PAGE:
Sociology of LeanDarrell Rogers

By Darrell Rogers, Training Specialist

Social Norms

Sociology is the study of people in groups, the study of social behavior. One of the fundamental elements of this study is recognizing the social mores and norms. Norms are group-held beliefs (typically unstated and undocumented) about how members should behave in a given context.

Some behaviors occur that are outside the norms of the group. The response to these behaviors functions as an attempt to move them back into line with what is acceptable. Behavior that fits the norm is encouraged and behavior that does not is discouraged. Enforcement is very powerful, ubiquitous, and effective.

Enforcement of a set of group norms creates a "Stable Social Structure.” This structure is a transparent but predictable, reliable and consistent set of behaviors that are manifested in literally every interaction, transaction, and decision within the group.

Social Capability

If the norms of the current stable social structure discourage the types of behaviors needed in the Lean environment, this is likely to be the root cause of our inability to create or maintain a new culture of continuous improvement.

We know that capability analysis measures the ability of a process or system, based on its normal state, to do what it’s supposed to do. “Social Capability” determines if the existing stable social structure enhances or constrains efforts to become Lean. The viability and sustainability of all Lean/TPS, SixSigma, or Continuous Improvement implementations are determined by our social capability.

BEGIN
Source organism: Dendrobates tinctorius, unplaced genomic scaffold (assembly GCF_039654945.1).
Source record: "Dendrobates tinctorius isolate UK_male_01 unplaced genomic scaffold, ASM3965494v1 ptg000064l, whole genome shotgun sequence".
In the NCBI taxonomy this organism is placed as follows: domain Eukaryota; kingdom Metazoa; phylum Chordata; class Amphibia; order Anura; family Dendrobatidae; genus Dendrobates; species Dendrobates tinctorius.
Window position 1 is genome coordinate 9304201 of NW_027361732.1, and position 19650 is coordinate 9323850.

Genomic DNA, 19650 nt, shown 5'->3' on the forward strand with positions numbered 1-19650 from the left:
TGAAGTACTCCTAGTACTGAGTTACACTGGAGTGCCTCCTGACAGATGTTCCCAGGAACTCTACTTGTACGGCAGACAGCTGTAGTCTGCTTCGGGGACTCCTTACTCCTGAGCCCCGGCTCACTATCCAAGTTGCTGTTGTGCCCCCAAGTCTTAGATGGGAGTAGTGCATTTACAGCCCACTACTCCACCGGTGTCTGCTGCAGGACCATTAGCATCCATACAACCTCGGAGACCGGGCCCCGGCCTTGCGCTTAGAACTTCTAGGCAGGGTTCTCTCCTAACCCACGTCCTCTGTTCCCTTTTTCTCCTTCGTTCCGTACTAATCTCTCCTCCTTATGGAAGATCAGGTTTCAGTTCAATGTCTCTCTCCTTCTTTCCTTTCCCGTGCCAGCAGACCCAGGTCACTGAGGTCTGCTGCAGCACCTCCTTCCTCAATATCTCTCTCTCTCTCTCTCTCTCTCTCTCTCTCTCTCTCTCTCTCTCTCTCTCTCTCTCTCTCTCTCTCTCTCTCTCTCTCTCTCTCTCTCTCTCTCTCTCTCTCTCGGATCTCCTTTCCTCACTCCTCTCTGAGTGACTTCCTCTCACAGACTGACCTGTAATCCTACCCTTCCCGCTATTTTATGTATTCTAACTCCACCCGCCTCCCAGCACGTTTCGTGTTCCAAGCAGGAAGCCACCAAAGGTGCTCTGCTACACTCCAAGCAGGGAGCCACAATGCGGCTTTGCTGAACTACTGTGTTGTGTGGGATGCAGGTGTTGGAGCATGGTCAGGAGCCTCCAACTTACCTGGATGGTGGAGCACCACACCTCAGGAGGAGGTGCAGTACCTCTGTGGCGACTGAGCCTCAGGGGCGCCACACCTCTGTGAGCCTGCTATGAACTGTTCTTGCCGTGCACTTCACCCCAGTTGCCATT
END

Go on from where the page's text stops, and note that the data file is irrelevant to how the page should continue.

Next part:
Social Destabilization

In an organization that lacks social capability the existing stable social structure must be destabilized and then re-invented with new and more effective norms. Efforts to create a culture of continuous improvement/problem-solving without social capability are ultimately destined to fail or be marginally successful.

Destabilizing the existing Stable Social Structure is dangerous and treacherous work. To create true systemic change this work must be done by the top leadership of the organization. Individuals who are not in top leadership roles can certainly demonstrate more socially capable behaviors but they will ultimately leave, be asked to leave, or become resigned to the current status of social capability.

Social Leadership

This combination of organizational and personal strength needed to change an organization’s Social Capability comes from two types of leaders: “Revolutionary” and “Revelationary”

Revolutionary Leaders come from outside the “core” organization. They may be total outsiders or they may come from somewhere within a larger organization.

“Revelationary Leaders” are already in charge of the organization or have significant autonomous authority. They may be founders, “O” level executives, or owners.

Both types of leaders have three attributes:

  1. They realize that a non-capable Stable Social Structure exists in their own organizations.
  2. They realize that it MUST be changed in order to be successful on the journey of continuous improvement. Revelationary leaders may even have been complicit in its establishment or perpetuation.
  3. They become the agents of destabilization of the old, non-capable social structure and they re-stabilize outside the old norm in an aggressive, demonstrable, consistent manner until a new set of norms develops. They socially destabilize in order to create social capability.

Darrell Rogers
NMC Training Services
drogers@nmc.edu
(231) 995-2006

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